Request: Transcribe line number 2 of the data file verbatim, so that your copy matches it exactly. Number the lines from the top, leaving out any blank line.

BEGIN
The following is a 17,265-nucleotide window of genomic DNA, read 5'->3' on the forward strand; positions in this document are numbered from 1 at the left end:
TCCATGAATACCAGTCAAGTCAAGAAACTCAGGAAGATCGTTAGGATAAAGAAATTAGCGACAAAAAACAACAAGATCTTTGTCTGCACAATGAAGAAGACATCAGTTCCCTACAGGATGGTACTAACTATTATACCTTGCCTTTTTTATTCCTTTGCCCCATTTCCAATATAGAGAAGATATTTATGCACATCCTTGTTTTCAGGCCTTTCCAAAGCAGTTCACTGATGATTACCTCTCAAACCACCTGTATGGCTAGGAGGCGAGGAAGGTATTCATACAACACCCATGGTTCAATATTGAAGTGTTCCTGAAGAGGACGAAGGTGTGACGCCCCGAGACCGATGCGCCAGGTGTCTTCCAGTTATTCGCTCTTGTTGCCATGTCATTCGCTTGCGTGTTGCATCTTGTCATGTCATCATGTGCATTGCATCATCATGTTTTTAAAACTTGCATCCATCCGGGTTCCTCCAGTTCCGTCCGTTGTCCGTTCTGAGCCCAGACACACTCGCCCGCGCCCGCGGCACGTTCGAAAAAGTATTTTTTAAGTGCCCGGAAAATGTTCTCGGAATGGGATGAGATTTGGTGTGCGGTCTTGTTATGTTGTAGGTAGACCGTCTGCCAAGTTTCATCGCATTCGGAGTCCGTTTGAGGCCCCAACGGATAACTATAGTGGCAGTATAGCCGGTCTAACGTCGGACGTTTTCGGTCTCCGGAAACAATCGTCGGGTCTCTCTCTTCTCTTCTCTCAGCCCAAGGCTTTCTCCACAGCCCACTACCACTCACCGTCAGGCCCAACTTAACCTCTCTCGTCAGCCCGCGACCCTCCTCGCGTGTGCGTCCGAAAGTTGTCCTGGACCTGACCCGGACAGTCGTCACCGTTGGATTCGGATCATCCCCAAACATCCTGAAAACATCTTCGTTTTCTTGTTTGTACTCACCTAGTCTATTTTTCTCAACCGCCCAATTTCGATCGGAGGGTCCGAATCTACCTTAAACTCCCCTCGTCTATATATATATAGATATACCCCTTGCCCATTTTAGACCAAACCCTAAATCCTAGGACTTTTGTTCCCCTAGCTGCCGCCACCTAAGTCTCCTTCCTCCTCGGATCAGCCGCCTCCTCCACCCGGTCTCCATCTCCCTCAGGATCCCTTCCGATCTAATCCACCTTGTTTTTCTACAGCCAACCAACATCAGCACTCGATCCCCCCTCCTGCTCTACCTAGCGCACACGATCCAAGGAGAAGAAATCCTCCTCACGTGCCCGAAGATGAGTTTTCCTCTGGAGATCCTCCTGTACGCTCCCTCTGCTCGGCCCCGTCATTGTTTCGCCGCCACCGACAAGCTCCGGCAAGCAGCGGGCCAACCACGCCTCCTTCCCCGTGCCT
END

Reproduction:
TCCATGAATACCAGTCAAGTCAAGAAACTCAGGAAGATCGTTAGGATAAAGAAATTAGCGACAAAAAACAACAAGATCTTTGTCTGCACAATGAAGAAGACATCAGTTCCCTACAGGATGGTACTAACTATTATACCTTGCCTTTTTTATTCCTTTGCCCCATTTCCAATATAGAGAAGATATTTATGCACATCCTTGTTTTCAGGCCTTTCCAAAGCAGTTCACTGATGATTACCTCTCAAACCACCTGTATGGCTAGGAGGCGAGGAAGGTATTCATACAACACCCATGGTTCAATATTGAAGTGTTCCTGAAGAGGACGAAGGTGTGACGCCCCGAGACCGATGCGCCAGGTGTCTTCCAGTTATTCGCTCTTGTTGCCATGTCATTCGCTTGCGTGTTGCATCTTGTCATGTCATCATGTGCATTGCATCATCATGTTTTTAAAACTTGCATCCATCCGGGTTCCTCCAGTTCCGTCCGTTGTCCGTTCTGAGCCCAGACACACTCGCCCGCGCCCGCGGCACGTTCGAAAAAGTATTTTTTAAGTGCCCGGAAAATGTTCTCGGAATGGGATGAGATTTGGTGTGCGGTCTTGTTATGTTGTAGGTAGACCGTCTGCCAAGTTTCATCGCATTCGGAGTCCGTTTGAGGCCCCAACGGATAACTATAGTGGCAGTATAGCCGGTCTAACGTCGGACGTTTTCGGTCTCCGGAAACAATCGTCGGGTCTCTCTCTTCTCTTCTCTCAGCCCAAGGCTTTCTCCACAGCCCACTACCACTCACCGTCAGGCCCAACTTAACCTCTCTCGTCAGCCCGCGACCCTCCTCGCGTGTGCGTCCGAAAGTTGTCCTGGACCTGACCCGGACAGTCGTCACCGTTGGATTCGGATCATCCCCAAACATCCTGAAAACATCTTCGTTTTCTTGTTTGTACTCACCTAGTCTATTTTTCTCAACCGCCCAATTTCGATCGGAGGGTCCGAATCTACCTTAAACTCCCCTCGTCTATATATATATAGATATACCCCTTGCCCATTTTAGACCAAACCCTAAATCCTAGGACTTTTGTTCCCCTAGCTGCCGCCACCTAAGTCTCCTTCCTCCTCGGATCAGCCGCCTCCTCCACCCGGTCTCCATCTCCCTCAGGATCCCTTCCGATCTAATCCACCTTGTTTTTCTACAGCCAACCAACATCAGCACTCGATCCCCCCTCCTGCTCTACCTAGCGCACACGATCCAAGGAGAAGAAATCCTCCTCACGTGCCCGAAGATGAGTTTTCCTCTGGAGATCCTCCTGTACGCTCCCTCTGCTCGGCCCCGTCATTGTTTCGCCGCCACCGACAAGCTCCGGCAAGCAGCGGGCCAACCACGCCTCCTTCCCCGTGCCT